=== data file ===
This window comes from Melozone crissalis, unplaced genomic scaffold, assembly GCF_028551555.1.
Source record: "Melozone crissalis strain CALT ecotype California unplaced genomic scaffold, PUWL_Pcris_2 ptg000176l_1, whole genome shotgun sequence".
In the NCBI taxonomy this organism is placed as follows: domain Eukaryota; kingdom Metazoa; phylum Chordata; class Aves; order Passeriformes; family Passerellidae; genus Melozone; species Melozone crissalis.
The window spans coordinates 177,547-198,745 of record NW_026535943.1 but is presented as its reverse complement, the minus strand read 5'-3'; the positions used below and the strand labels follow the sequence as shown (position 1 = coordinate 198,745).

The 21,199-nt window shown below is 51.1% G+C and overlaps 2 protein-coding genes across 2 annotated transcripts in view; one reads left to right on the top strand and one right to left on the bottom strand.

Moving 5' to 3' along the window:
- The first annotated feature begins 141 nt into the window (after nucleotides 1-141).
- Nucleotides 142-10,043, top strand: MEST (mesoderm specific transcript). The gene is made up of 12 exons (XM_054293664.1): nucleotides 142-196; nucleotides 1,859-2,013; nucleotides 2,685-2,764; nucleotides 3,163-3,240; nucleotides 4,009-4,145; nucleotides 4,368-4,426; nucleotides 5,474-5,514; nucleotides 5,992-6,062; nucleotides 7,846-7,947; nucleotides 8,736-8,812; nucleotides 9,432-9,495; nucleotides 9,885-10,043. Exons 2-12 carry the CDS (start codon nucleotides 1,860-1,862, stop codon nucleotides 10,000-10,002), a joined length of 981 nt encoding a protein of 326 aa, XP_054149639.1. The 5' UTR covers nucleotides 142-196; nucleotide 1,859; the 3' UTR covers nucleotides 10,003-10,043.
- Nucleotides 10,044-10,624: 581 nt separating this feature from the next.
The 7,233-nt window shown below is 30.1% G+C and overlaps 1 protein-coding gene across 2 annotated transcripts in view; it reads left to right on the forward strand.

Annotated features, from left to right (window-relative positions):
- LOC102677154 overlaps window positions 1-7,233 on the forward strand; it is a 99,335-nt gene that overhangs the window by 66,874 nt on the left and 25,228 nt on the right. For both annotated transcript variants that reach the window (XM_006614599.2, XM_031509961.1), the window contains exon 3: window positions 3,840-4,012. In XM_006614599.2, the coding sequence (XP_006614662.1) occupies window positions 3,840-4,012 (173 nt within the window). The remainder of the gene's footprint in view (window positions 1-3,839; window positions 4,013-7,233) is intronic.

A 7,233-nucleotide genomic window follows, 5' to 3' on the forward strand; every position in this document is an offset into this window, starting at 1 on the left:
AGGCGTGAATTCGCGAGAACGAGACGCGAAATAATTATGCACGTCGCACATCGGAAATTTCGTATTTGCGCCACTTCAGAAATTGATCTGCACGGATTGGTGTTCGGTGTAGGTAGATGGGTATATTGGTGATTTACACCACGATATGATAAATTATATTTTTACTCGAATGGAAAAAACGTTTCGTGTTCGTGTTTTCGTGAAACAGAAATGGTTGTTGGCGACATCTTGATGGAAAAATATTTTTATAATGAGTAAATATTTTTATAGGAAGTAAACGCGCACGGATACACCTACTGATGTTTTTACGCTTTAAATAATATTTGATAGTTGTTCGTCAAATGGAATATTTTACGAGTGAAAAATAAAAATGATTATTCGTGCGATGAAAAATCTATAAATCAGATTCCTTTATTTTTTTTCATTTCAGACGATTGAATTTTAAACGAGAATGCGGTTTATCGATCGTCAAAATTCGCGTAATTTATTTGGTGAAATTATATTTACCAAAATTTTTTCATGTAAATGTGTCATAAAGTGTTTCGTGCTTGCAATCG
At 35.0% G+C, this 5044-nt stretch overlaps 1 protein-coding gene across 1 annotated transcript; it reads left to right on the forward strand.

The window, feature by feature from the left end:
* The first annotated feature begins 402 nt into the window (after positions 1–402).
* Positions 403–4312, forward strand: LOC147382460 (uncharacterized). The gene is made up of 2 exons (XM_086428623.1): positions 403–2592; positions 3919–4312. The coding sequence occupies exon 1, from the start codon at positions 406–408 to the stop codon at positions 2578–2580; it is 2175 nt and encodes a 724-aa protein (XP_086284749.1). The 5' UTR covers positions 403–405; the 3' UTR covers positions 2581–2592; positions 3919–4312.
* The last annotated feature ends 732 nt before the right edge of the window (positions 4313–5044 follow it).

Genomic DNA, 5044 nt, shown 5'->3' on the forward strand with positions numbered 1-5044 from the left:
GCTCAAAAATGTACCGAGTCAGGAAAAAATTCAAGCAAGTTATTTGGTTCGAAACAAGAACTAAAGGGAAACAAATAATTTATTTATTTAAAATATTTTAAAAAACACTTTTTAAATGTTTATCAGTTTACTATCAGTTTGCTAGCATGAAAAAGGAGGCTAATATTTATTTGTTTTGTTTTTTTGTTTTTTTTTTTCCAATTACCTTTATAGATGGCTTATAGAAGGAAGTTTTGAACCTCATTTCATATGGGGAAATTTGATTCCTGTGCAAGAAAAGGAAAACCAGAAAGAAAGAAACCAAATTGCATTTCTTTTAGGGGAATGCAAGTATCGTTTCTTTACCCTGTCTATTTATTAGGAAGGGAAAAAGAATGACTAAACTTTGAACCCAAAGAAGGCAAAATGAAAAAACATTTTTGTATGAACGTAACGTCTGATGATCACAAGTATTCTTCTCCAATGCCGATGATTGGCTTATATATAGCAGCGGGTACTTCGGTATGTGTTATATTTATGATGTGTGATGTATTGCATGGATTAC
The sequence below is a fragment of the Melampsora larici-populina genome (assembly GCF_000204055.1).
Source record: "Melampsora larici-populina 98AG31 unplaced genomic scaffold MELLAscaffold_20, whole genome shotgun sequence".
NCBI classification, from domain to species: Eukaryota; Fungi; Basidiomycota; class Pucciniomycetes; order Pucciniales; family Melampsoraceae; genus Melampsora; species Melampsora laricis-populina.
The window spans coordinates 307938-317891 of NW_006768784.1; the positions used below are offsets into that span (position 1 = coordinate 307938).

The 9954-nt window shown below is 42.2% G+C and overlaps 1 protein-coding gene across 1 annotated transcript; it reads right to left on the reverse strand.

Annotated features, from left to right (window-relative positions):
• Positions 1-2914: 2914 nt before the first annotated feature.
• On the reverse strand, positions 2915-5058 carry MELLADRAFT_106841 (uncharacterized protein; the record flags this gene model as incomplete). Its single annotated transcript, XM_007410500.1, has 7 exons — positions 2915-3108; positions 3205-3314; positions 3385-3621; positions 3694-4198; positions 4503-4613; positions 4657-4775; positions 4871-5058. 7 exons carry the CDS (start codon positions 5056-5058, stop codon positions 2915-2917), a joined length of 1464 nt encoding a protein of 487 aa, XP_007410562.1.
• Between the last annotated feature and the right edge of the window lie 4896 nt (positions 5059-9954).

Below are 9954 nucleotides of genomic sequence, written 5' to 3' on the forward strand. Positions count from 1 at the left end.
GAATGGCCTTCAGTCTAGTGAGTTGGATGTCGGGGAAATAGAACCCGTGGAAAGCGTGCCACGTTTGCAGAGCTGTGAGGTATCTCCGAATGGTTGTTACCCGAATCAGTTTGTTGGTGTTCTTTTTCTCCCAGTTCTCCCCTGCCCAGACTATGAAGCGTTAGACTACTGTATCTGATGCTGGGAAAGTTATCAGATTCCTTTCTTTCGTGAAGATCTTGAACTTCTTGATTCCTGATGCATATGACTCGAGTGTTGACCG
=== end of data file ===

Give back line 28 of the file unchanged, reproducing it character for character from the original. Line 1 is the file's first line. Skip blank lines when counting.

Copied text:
• Positions 1-2914: 2914 nt before the first annotated feature.